Not overnight maybe. Gradually, when parents see that their child is being adequately taught in the school itself, they will not go in for tuitions. In the initial years, we plan not to give the child much homework. Then there will be seminars for parents and parent-teacher meets where there will be free interaction between the two. Parents will then be motivated not to send their child for tuitions.

There are five existing Delhi Public Schools in Assam. Is the society planning to open more schools in the other northeastern states?

The Delhi Public School Society opened its first branch in Assam at Digboi in 1996. Thereafter, in collaboration with public sector units, other branches were opened in Dhaligaon, Numaligarh, Nazira and Duliajan. Now, in pursuance of our objective to open schools in all major cities of India and abroad, the society is opening a school in Guwahati. The other Northeast city, which will have a DPS is Dimapur, from next year. We have plans for one in Shillong, too, but it is in a very embryonic stage.

Of late, several new school projects have been announced in Guwahati. Do you think there is any special reason? Moreover, most are affiliated to either the CBSE or the ICSE. Why?

While the city has been expanding by the day, there are few good schools here. No doubt many schools have come up over the past few years in response to the demand but most of them have not been able to provide quality education. Hence, the sudden boom. The CBSE and ICSE courses are progressive and flexible. They give the schools under their affiliation the freedom to experiment and create. Maybe that is the reason.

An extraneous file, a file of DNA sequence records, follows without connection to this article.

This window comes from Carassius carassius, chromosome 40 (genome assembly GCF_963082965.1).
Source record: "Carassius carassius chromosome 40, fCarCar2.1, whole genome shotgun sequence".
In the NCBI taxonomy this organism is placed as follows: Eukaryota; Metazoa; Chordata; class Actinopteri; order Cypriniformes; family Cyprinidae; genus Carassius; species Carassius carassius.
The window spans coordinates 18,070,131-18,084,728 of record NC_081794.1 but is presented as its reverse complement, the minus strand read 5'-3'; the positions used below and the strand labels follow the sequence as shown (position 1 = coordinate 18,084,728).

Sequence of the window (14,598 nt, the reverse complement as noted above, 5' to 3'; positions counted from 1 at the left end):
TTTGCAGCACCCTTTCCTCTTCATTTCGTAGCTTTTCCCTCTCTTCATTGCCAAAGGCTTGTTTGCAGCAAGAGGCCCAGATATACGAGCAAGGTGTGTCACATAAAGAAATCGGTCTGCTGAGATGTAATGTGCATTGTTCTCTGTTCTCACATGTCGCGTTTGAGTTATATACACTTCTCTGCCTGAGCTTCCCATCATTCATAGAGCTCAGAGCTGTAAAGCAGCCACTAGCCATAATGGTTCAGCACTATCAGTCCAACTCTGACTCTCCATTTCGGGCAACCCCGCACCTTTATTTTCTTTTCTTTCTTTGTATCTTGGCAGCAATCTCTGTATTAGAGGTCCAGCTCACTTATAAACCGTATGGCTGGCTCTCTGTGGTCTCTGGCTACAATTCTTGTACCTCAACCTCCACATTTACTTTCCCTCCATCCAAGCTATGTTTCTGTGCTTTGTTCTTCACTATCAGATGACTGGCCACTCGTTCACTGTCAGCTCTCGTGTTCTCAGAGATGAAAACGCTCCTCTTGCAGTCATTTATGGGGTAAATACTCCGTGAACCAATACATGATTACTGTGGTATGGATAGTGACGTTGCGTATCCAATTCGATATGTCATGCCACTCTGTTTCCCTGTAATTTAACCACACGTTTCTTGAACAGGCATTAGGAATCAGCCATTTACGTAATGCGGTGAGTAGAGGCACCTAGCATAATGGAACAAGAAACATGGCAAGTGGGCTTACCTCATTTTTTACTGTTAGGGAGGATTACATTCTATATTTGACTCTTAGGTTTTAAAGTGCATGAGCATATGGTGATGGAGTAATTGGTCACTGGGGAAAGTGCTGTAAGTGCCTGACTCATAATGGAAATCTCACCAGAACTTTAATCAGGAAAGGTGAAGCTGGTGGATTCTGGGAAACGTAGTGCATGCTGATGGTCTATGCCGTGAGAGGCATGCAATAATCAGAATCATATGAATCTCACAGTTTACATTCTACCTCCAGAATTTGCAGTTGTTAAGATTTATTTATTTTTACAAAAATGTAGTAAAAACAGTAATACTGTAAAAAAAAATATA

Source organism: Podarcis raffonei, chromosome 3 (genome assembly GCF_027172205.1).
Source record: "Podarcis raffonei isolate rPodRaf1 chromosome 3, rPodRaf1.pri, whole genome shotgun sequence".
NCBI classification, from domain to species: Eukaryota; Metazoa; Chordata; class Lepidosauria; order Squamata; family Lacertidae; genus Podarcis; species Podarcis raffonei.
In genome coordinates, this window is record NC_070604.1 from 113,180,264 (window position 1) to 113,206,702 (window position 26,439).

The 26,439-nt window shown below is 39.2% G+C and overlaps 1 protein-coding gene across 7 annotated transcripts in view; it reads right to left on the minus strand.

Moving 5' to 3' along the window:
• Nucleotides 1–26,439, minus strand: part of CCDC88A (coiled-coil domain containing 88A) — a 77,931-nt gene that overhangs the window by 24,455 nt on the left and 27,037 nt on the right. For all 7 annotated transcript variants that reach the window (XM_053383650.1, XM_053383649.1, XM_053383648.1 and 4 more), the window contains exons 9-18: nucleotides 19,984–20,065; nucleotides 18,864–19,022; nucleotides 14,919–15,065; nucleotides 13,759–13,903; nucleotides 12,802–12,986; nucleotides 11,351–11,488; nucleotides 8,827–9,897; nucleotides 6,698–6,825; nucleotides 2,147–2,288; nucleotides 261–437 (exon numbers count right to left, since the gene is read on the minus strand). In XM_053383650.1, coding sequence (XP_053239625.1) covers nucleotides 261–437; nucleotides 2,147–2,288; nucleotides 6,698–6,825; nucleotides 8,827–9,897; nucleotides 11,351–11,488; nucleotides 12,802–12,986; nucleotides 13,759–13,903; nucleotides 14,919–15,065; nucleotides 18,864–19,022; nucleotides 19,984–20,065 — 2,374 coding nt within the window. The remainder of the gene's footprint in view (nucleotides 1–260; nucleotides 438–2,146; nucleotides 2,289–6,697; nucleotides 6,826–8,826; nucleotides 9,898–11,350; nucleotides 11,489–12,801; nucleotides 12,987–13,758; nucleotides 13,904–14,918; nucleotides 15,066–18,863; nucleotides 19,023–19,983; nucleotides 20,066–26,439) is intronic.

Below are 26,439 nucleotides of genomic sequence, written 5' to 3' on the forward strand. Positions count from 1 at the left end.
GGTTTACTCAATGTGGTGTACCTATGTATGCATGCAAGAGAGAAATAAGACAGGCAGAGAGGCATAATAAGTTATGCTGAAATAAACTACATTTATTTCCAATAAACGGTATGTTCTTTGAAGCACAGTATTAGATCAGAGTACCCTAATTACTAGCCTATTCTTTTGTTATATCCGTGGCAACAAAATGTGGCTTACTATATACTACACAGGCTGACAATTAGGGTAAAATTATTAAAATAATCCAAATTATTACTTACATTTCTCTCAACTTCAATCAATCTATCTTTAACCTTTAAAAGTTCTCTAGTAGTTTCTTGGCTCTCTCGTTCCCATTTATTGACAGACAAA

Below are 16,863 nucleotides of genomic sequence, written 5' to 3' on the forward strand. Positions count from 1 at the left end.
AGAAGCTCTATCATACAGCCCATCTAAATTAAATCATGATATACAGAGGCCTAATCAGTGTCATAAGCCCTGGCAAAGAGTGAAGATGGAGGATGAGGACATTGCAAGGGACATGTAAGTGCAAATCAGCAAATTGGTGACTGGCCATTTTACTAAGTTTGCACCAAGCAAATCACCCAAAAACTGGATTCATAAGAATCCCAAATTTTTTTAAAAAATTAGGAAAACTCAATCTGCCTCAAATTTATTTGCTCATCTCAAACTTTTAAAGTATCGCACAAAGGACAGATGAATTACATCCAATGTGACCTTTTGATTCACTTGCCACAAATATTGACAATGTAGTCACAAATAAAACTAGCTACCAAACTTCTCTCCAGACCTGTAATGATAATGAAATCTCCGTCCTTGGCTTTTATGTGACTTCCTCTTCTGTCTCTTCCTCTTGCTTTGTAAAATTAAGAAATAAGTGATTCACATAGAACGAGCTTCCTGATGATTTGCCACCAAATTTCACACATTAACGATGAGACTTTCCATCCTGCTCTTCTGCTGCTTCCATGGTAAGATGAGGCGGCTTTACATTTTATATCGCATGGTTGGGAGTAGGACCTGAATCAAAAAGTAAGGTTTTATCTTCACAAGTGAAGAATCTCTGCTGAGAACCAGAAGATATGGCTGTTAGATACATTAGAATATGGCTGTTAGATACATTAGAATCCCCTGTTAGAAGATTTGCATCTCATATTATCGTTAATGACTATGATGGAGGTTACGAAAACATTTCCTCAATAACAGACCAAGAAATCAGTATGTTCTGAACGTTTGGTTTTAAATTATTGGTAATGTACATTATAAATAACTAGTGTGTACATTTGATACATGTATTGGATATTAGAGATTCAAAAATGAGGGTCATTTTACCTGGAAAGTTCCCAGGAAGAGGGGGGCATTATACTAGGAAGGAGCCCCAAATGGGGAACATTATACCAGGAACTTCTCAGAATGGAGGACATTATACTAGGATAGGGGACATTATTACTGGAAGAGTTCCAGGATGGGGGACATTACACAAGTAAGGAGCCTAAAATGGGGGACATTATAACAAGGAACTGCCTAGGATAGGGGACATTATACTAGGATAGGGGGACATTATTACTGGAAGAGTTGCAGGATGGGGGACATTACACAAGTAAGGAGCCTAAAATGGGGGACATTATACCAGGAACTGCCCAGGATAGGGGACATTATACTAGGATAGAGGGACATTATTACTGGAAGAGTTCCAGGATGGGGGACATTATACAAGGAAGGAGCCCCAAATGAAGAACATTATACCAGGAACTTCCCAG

Will there be a special mission statement of the DPS, Guwahati?

All the DPSs are committed to the overall development of the child. The learning experience will be such that the student will be allowed to grow intellectually, emotionally, culturally, socially, physically and morally. The students will be equipped with the necessary skills and values to adjust to an ever-changing society. Apart from all the facilities that a public school has, a unique experiment that has been started by the DPS society schools elsewhere — mathematics and language laboratories — will also be part and parcel of DPS, Guwahati. This school will have a robotics laboratory in addition to the above. We will also have trained councillors to take care of the emotional and adolescent problems of the child. It will be a place where the child can open up.

You will be leading a new school from which people are expecting a lot. How are you viewing your role?

The school’s role is very important. In fact, more important than even parents sometimes. There are so many influences on today’s children — some bad, some good. I would personally see to it that the children of the school learn to balance these influences in their minds. If the value system is strongly ingrained in a child then he or she will grow up to be an individual who would be the right blend of a person with roots and a world vision. The DPS has already proved its mettle. My task will be to make the school here the best in Guwahati. I personally have great hopes.

Interviewed by

Monideepa Choudhuri